The Tradition of Portuguese Tiles

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The Portuguese tile has gained great artistic expression over the last five centuries, having been influenced by cultural exchange, which gives it a unique status as a decorative and architectural element.
This influence came about through contact with different cultures, such as Arabic, Spanish, Italian and Dutch, resulting in a rich variety of styles and patterns.

In this article, we invite you to learn more about this fascinating artistic tradition and its impact on Portuguese culture and identity. Discover with us the beauty and significance of Portuguese tiles, a cultural heritage that we are proud of and want to share with you!

The importance of Portuguese tiles

The importance of Portuguese tiles for the country is evident in many ways:

  • Cultural identity: the tile is a symbol of Portuguese identity, present on façades, decorative panels, interiors of houses and public buildings. Their presence contributes to the characterization of the Portuguese landscape.
  • Historical value: The tiles tell the story of the country, depicting historical events, customs and traditions. They are an important record of Portuguese cultural memory.
  • Artistic expression: Tiles serve as a support for the artistic expression of various artists, who today use the technique to create unique and original works of art.
  • Cultural heritage: Portuguese tiles are recognized as intangible cultural heritage by UNESCO, which demonstrates their importance to the country’s culture and history.

History of Portuguese tiles

The word azulejo comes from “al-zulaich”, which means polished stone.

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Hispano-moorish tiles

Of Egyptian origin, it was brought by the Arabs to the Iberian Peninsula at least 1500 years ago!

Portuguese tiles are basically a ceramic slab measuring 15 x 15 cm, with one side decorated and glazed, making it waterproof and shiny.

It began to be widely used in southern Spain and it was on a trip to Granada that King Manuel noticed this new form of decoration and brought it to Portugal. We can still see these early tiles on the walls of the National Palace of Sintra, which served as the king’s residence. This is home to the largest collection of Mudejar or Hispano-Moorish tiles in Portugal and one of the most important collections in Europe!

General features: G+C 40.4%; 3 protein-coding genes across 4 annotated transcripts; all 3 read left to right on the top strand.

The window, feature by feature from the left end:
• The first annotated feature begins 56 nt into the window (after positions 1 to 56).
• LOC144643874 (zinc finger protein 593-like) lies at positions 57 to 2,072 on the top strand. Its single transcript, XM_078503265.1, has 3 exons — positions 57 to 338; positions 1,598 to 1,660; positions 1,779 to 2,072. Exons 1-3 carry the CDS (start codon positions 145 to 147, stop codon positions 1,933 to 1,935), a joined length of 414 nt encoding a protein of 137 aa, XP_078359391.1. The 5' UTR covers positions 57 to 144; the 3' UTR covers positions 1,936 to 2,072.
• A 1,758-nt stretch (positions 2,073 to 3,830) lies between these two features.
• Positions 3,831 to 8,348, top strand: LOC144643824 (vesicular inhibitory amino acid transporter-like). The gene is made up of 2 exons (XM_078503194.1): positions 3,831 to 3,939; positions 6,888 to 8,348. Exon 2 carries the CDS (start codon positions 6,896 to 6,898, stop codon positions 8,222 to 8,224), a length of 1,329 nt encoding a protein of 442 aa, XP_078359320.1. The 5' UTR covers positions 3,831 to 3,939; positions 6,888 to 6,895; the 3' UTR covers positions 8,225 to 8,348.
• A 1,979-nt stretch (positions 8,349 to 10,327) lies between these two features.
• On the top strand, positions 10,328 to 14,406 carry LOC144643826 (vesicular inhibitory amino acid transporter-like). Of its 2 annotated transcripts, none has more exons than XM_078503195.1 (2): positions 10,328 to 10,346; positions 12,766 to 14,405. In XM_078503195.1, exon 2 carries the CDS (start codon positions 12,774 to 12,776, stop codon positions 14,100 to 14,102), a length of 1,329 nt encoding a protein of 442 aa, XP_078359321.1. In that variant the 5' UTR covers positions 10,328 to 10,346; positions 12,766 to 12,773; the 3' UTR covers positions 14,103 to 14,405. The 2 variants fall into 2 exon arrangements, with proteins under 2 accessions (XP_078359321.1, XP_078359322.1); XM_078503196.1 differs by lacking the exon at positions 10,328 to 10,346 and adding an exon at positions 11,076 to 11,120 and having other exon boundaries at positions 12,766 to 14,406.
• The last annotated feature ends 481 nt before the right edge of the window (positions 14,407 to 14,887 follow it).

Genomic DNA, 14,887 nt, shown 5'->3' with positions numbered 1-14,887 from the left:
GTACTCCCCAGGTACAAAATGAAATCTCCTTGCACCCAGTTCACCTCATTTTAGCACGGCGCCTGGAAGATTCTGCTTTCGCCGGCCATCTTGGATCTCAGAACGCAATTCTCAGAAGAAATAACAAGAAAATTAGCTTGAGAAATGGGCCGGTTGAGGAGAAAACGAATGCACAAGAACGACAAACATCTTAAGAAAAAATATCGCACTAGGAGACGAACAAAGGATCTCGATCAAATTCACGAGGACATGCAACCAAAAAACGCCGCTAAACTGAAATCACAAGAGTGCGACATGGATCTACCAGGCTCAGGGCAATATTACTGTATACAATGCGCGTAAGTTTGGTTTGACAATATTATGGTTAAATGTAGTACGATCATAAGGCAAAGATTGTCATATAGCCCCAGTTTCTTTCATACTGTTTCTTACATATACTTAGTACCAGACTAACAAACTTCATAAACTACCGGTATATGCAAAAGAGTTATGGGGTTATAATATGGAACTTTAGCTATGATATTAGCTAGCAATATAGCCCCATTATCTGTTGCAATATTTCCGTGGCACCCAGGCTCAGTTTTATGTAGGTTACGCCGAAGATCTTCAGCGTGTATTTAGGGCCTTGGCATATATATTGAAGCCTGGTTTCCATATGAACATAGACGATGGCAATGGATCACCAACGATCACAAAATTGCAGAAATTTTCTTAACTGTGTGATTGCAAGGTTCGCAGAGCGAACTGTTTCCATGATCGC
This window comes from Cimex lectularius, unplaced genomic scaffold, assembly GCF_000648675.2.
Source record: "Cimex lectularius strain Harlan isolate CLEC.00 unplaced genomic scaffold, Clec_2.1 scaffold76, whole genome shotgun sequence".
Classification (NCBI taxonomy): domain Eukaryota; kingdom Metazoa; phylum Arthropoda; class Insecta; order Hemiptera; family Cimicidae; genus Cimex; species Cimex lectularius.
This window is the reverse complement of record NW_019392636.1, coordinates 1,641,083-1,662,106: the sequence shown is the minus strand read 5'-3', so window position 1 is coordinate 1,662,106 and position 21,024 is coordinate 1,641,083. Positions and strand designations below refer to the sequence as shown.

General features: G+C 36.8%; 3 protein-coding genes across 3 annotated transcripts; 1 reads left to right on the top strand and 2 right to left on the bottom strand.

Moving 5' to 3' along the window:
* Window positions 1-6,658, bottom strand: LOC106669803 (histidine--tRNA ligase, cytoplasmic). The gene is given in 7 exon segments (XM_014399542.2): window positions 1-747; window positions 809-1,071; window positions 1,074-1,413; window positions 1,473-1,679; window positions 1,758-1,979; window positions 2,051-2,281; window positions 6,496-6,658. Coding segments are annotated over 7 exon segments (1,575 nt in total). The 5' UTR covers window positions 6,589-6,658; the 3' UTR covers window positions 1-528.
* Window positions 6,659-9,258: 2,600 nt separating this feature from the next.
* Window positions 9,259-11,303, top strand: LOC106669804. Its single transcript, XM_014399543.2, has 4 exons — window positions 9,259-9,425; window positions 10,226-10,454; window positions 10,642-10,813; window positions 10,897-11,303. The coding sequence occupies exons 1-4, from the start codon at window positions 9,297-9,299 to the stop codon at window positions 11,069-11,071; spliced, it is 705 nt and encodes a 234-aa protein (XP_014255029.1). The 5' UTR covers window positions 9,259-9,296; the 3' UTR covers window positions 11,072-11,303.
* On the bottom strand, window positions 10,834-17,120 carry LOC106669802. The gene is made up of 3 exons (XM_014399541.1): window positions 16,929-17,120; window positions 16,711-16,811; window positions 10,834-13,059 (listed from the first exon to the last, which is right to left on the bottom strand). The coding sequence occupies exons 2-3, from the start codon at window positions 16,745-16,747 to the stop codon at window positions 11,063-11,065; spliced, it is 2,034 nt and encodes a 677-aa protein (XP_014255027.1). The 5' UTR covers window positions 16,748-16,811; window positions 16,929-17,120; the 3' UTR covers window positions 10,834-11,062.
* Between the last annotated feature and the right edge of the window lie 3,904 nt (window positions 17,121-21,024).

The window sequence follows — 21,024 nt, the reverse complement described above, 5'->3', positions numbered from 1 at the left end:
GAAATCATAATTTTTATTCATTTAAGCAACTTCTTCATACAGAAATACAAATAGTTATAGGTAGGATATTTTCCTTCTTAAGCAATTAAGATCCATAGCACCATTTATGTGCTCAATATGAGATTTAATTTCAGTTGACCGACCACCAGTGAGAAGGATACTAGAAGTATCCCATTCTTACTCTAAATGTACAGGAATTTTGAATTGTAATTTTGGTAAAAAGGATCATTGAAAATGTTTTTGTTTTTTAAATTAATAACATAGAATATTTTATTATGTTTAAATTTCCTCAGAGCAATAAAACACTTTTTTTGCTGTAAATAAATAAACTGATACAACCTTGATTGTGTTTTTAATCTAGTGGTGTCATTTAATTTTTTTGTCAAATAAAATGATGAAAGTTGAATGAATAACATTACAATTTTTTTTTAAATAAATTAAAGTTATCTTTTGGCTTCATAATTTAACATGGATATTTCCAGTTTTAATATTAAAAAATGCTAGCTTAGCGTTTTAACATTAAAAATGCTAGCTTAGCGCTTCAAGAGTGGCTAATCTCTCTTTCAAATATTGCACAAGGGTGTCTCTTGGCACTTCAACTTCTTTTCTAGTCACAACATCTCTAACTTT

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Examples of portuguese tiles

In 1560, pottery workshops began to appear in Lisbon, producing tiles using the faience technique imported from Italy. The paintings were inspired by Italian ceramics, with the blue of Chinese heritage and made using techniques learned from the Dutch.

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It was in the 18th century that it began to be widely used in churches and convents, houses and palaces, gardens, fountains and staircases. The decoration could range from geometric patterns to representations of stories with various themes, from the religious to the profane.

After the earthquake of 1755, tile production picked up pace for the reconstruction of Lisbon. Tiles were no longer the exclusive preserve of the nobility and clergy, but began to spread to other strata of society.

It was at this time that tiles began to be produced in series, combining semi-industrial or industrial techniques.

The Standard Tile

The patterned tiles, now known as
Pombaline
were produced in large quantities, were less expensive and easier to apply. They then came to be used more frequently to decorate new buildings, especially after the 1755 earthquake.

The patterns were structured using repeating modules of 2×2, 4×4, 6×6 and 12×12 tiles forming carpets framed by borders or bars, often with added friezes.

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At that time, tiles were polychrome, using the colors blue, green and yellow, although patterns of blue on a white background were also produced.

Azulejo artesanal pintado a mao alcachofra i hand painted tiles azst1414alcachofrai 1 433x433 1 e1679500039217

The façadesDepositphotos 12532049 stock photo lisbon azulejoswith patterned tiles and surrounds delimiting the doors and windows, are fundamental elements of urban identity in Portugal.

This art form can easily be found from the north to the south of Portugal. In the north of the country, it is more common to see images of contrasting light and shade and pronounced reliefs. Further south, there is a prevalence of geometric and smooth patterns, but also organic shapes, which are more commonly used in exterior façade applications.

Tiles in Companhia Atlântica

The perfect combination of tradition and modernity, in a variety of products for you and your home: Coasters, Stoppers, Jewelry Boxes, Magnets, Aprons, Kitchen Gloves, Table Runners, Scarves, Glasses Boxes, Lip Balm, Soaps and now also Olive Oil Bottles!

Discover our AZULEJO collection, inspired by this centuries-old art.

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Text sources: www.visitportugal.com; www.pt.wikipedia.org; www.ensina.rtp.pt; www.comunidadeculturaearte.com;

Image sources: www.crivat.pt; www.azulejo.parquesdesintra.pt; www.idealista.pt; www.br.depositphotos.com;

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